There has always been an archly hallucinogenic element to Spongebob Squarepants. I don’t mean the conceit of a sentient aggregate life form living in a pineapple under the sea. No, Spongebob has used it to tackle the existential from time to time while also being deliciously silly and being unapologetically full of heart. One need look no further than the Halloween episode in which a stick figure he draws of himself comes to life with murderous intent. In SPONGE ON THE RUN, things get weird during a road trip that makes a detour onto dry land as we catch up the characters created by the late, great Steven Hillenburg.
The animation is different, though, Instead of the simple line drawings of the original, we’ve moved into computer generated figures with volume and more detail. The distraction is fleeting as Bikini Bottom’s most enthusiastic fry cook, Spongebob Squarepants (Tom Kenny) falls prey to the evil, but inept, Plankton’s (Mr. Lawrence) latest nefarious plot to steal the secret Krabby Patty formula from Mr. Krabs (Clancy Brown). The 3,087th attempt, for those keeping count. Spongebob becomes the center of the plot when Plankton’s computer wife, Karen (Jill Talley), points out that the Krusty Krab’s fry cook was always the one to foil Plakton’s previous 1,086 attempts.
The perfect opportunity to get the sponge out of the way arises when Poseidon (Matt Berry), the vainglorious and dangerous king of the Lost City of Atlantic City, runs out of the snails that he requires to keep his complexion dewy and youthful. This prompts Plankton to snail nap Gary, Spongebob’s beloved pet, as a royal gift, knowing that Mr. Squarepants will drop everything to retrieve his snail. Plankton even thoughtfully provides him with a self-driving car to aid in the trip to Atlantic City with his dim but faithful pal, Patrick Star (Bill Fagerbakke) by his side.
One of the nice things about the franchise is that it doesn’t shy away from using big words and even bigger concepts while being aimed primarily at the under 10 crowd. The kiddies may not understand that Spongebob and Patrick are dissecting the tropes of a buddy picture versus a hero’s journey as they set off on their journey, but they will enjoy the exchange that ends in rocks and sand, literal and figurative, filling the characters’ heads. As for the word “fecundity” that is included in the opening narration, it sounds funny, and if one or two pre-teens choose to look it up on their electronic devices, all the better.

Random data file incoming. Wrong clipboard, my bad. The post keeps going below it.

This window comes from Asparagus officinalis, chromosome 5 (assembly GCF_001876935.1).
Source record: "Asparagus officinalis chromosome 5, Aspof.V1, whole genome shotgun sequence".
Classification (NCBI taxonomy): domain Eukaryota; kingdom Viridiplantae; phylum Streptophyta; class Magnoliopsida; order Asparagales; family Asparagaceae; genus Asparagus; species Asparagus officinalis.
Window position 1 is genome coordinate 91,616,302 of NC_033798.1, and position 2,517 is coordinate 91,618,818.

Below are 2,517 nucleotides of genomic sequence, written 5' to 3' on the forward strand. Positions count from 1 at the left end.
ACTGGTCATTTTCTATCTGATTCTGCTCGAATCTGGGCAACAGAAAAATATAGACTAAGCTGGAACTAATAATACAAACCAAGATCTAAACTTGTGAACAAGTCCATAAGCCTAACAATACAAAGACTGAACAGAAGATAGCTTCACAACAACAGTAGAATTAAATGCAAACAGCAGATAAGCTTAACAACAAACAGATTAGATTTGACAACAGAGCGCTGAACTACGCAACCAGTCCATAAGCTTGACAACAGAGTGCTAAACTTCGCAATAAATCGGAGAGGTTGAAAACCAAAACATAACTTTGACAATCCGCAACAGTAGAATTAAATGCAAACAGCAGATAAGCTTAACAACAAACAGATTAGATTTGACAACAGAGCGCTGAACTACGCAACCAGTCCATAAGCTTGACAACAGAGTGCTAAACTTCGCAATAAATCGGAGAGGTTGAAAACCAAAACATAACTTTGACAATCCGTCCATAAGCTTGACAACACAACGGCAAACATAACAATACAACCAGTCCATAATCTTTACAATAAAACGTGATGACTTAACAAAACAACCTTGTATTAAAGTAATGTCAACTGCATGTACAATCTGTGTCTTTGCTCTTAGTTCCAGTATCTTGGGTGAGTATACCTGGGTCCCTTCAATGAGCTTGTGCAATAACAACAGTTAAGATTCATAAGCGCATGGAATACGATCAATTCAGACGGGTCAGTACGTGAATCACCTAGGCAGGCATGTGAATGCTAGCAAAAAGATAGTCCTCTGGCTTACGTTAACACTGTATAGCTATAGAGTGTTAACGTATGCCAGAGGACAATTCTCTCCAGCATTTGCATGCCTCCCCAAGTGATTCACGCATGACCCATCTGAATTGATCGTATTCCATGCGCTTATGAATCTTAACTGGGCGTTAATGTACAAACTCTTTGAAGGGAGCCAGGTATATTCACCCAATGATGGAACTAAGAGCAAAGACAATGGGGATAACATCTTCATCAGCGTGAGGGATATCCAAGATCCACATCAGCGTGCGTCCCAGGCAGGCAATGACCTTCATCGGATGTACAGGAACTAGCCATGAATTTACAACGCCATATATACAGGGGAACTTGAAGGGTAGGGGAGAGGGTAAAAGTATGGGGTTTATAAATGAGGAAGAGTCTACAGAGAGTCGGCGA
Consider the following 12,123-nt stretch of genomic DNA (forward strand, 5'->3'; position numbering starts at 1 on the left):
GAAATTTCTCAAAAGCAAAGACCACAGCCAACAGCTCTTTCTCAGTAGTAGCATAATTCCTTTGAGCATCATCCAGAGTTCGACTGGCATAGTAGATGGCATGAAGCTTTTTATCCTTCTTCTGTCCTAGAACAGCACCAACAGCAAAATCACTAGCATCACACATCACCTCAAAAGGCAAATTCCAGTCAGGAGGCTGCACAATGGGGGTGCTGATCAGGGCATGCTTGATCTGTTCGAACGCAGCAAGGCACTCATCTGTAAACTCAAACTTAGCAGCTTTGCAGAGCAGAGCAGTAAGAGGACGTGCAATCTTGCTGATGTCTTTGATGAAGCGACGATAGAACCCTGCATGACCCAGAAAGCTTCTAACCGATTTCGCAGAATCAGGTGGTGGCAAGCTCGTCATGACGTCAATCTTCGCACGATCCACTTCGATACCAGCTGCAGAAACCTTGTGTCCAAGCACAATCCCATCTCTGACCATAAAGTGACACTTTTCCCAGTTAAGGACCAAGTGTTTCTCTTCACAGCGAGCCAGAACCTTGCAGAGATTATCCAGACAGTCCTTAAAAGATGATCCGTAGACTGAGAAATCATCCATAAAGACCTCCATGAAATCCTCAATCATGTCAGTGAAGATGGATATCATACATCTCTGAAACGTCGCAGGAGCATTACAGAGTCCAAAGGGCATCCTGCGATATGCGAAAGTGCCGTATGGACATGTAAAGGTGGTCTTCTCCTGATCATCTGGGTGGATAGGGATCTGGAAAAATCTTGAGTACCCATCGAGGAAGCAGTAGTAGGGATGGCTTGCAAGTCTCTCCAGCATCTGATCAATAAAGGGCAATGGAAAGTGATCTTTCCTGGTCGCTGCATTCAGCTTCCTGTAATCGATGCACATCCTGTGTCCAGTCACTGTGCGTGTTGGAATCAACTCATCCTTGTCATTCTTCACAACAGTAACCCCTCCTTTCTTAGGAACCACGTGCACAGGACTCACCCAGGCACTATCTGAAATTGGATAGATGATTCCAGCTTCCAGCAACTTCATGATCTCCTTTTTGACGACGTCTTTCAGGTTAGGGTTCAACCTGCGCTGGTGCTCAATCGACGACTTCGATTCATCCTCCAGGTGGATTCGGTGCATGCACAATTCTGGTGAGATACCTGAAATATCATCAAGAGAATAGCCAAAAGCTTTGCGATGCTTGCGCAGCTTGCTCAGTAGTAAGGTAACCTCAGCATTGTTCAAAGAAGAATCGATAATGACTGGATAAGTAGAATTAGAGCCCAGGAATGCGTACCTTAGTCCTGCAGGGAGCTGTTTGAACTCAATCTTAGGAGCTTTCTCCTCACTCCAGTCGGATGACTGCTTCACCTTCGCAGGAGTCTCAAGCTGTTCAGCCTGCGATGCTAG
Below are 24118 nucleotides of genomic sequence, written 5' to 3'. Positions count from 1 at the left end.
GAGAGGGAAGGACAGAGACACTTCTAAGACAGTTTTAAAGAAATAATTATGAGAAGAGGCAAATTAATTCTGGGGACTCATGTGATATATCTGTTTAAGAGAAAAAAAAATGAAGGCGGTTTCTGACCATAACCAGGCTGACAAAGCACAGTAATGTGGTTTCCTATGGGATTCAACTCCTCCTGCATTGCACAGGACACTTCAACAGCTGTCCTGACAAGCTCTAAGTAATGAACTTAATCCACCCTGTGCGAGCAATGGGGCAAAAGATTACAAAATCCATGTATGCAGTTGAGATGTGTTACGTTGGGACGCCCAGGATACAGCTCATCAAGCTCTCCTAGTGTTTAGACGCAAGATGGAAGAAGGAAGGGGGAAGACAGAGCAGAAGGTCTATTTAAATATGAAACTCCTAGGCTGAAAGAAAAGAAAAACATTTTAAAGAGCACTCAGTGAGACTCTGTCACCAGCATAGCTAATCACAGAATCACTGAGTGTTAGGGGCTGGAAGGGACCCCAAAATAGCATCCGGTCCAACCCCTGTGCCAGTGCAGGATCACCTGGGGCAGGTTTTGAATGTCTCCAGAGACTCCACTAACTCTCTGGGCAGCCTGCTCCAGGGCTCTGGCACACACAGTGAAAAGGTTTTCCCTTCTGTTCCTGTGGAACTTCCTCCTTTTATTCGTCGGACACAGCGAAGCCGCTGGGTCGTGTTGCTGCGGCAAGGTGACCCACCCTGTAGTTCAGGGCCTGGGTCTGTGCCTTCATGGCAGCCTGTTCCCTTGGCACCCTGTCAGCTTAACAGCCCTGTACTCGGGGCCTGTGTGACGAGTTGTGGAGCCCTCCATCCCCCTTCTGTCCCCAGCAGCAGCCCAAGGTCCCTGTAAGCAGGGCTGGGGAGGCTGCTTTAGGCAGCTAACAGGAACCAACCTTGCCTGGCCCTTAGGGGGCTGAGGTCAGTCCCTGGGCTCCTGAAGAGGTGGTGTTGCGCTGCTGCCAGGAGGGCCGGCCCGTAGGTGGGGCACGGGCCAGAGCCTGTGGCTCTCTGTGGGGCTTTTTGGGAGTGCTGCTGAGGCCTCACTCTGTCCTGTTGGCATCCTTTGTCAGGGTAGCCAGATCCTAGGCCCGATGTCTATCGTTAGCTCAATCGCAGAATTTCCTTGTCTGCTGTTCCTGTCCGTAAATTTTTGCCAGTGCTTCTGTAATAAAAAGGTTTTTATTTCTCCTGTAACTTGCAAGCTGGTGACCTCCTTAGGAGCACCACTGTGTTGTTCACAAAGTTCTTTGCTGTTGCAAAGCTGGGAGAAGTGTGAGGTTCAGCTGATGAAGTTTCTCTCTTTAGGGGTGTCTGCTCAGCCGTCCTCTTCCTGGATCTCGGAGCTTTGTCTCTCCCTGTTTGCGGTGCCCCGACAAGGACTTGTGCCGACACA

The trek to Atlantic City includes a dream sequence involving that ci-mentioned desert, the Inferno Saloon infested with zombie pirates, and Danny Trejo as, what else, El Diablo. Boldly mixing live-action and animation adds to the cognitive dissonance, which makes sense when Sage (Keanu Reeves), the metaphysically sophisticated tumbleweed with Reeves’ head inside it, explains what is going on before handing them the courage token that will give them the strength to carry on. Strength they will need with the bright lights and iniquitous diversion of Atlantic City. Even Sage loses his cool as the invertebrate pair fall prey to the bright lights and flashy entertainments on offer. In a puckish bit of business, Reeves tilts and rolls his very live-action head in order to make the tumbleweed move.
THE SPONGEBOB MOVIE: SPONGE ON THE RUN takes some fine jabs at automation, greed, and the pomposity of some leaders with more style than substance. Yet it never feels preachy as it whirls to a conclusion that is not a surprise but is a delight. Along the way, we discover the Window of Meanwhile, the sentimental side of Karen, and why the quest is as important as the journey. We also get the origin story of the Bikini Bottom denizens with how they all met as kids at Kamp Koral, which, by the way, is the new series, subtitled The Under Years, launching March 4 on Paramount +.